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I’m confused. How are the Heirs of Novaun and Dominion Over the Earth series connected?

I recently received this question again and decided to address it here in an effort to lessen the confusion many readers will naturally feel.

The Dominion Over the Earth series begins when Tohmazz Zarr and his people arrive on Earth and begin taking dominion of it. The natural ending of this series is when the final fate of that dominion is decided. Encompassed in that overall story is that of the Eden Colony. The Heirs of Novaun books take place during a two-year period that occurs twenty-seven years after Fall to Eden. Thus, Fall to Eden, Alien Roads, and Day of Liberation—the novel I’m currently writing—come chronologically before the Heirs book. There will be at least two more books in the series after that—one that will come before Heirs, and one that will overlap with Heirs chronologically and move the story forward a few years.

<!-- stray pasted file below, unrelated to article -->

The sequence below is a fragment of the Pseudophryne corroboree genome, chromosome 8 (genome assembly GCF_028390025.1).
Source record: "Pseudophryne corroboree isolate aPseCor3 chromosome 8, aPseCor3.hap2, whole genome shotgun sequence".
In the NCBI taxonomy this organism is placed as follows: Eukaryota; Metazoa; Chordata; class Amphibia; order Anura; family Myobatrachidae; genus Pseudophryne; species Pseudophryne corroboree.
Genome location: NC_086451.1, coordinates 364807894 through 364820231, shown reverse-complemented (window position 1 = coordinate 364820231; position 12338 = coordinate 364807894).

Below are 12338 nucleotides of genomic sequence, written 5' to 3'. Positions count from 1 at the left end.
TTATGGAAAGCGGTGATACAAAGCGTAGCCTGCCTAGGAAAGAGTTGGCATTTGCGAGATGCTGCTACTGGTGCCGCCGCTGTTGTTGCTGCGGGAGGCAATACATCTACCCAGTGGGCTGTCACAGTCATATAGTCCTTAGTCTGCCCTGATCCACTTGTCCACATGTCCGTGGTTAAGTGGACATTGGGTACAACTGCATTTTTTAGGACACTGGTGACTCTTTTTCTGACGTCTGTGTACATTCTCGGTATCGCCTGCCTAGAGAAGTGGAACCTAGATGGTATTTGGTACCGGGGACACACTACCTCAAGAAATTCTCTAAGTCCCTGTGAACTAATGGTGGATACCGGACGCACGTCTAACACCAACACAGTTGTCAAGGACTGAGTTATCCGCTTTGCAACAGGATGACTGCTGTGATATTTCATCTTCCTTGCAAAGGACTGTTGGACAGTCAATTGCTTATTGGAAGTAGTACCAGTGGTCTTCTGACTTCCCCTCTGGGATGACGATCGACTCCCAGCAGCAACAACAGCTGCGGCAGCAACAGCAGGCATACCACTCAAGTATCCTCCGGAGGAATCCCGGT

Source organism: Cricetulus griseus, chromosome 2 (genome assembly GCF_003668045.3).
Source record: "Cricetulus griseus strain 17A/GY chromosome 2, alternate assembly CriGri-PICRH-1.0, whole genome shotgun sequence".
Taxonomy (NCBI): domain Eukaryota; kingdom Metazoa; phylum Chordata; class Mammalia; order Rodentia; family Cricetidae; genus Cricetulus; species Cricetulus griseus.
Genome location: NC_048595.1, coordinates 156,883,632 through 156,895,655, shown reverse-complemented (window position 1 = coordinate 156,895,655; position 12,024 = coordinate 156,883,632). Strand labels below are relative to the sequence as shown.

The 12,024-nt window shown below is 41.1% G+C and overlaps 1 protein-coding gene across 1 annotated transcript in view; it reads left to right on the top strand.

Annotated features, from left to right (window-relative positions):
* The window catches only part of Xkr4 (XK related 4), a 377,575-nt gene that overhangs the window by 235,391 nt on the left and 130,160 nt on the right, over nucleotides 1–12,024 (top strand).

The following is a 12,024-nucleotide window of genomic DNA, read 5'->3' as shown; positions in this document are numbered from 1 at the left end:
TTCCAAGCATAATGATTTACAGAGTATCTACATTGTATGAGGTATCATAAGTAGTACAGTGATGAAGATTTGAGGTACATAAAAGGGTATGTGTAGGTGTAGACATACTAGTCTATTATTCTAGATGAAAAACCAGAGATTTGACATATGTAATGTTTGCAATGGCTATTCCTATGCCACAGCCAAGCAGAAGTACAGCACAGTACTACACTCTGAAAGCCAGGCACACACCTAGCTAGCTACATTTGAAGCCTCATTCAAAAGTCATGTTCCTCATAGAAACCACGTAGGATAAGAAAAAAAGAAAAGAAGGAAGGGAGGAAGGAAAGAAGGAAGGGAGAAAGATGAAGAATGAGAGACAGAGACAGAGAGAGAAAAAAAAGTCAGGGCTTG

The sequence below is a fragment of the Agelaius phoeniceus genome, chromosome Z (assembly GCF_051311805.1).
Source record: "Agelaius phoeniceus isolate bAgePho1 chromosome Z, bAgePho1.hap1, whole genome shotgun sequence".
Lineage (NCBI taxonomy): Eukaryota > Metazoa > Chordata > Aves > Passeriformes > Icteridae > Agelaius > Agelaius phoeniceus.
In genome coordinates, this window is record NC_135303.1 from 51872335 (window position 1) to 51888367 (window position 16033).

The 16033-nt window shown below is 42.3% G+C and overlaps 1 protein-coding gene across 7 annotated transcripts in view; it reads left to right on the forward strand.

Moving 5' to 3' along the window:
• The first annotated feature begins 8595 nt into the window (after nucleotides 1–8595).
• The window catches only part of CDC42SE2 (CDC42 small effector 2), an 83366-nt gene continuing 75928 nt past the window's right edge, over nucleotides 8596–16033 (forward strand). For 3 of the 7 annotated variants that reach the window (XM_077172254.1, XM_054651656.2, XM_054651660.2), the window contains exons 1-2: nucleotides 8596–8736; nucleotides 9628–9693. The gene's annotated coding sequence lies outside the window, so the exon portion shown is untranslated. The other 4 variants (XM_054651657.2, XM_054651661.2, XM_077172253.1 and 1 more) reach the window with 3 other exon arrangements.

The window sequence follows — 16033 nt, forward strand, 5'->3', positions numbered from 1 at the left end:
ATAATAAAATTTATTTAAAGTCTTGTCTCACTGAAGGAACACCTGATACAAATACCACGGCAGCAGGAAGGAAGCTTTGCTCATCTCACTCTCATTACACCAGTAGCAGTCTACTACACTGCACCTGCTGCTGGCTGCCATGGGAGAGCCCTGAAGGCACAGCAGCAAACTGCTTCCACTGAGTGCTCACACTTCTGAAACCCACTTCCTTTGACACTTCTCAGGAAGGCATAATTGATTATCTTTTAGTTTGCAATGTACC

Despite the fact that Heirs of Novaun and Dominion Over the Earth share a few story events and characters, they are each complete and do not depend on each other. The Heirs books, like the People stories by Zenna Henderson, present the protagonists as generic people of faith and keep the exploration of ideas universal enough to appeal to a broad audience. Dominion Over the Earth, on the other hand, delves into ideas that will be of more interest to members of The Church of Jesus Christ of Latter-day Saints and goes crazy with them. The fantastical approach is much more similar to that of C.S. Lewis’s Space Trilogy.

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I’m still confused. Given the fact that Heirs of Novaun and Dominion Over the Earth overlap in some major ways, why are they so different in approach and intended audience?